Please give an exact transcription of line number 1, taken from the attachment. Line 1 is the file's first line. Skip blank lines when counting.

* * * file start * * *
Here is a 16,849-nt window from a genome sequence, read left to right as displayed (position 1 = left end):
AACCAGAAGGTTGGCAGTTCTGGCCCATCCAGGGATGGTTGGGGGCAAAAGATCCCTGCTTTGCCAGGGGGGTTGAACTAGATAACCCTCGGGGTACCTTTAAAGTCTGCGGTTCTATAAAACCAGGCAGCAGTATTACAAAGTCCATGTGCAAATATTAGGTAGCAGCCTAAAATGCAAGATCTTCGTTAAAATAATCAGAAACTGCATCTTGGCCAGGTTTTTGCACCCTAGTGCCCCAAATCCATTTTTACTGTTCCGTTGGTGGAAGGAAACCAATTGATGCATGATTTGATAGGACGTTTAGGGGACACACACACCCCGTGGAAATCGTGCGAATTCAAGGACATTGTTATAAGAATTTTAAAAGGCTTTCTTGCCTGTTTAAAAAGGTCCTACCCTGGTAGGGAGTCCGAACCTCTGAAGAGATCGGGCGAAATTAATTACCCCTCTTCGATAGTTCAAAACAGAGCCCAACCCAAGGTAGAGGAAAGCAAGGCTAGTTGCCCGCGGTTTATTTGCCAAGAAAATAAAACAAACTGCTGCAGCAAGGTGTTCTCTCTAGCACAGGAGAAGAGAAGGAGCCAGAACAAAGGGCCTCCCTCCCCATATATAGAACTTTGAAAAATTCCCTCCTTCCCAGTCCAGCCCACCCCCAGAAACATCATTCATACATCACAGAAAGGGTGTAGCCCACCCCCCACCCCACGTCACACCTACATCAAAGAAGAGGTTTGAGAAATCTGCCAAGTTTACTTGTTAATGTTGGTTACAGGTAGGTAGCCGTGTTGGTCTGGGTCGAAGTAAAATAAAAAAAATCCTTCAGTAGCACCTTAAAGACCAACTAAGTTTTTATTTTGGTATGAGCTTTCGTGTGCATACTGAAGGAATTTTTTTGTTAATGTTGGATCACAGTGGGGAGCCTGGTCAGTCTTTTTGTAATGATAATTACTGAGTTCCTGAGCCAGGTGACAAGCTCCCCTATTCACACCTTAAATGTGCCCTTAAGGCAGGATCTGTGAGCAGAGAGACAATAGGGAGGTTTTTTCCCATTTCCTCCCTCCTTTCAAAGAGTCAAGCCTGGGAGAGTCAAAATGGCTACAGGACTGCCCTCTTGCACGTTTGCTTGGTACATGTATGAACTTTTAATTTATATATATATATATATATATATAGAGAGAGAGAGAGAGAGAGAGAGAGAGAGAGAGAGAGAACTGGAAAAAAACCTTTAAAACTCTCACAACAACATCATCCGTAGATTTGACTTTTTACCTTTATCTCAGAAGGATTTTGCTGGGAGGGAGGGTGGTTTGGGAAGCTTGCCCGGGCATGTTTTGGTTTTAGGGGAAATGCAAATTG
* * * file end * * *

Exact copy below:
Here is a 16,849-nt window from a genome sequence, read left to right as displayed (position 1 = left end):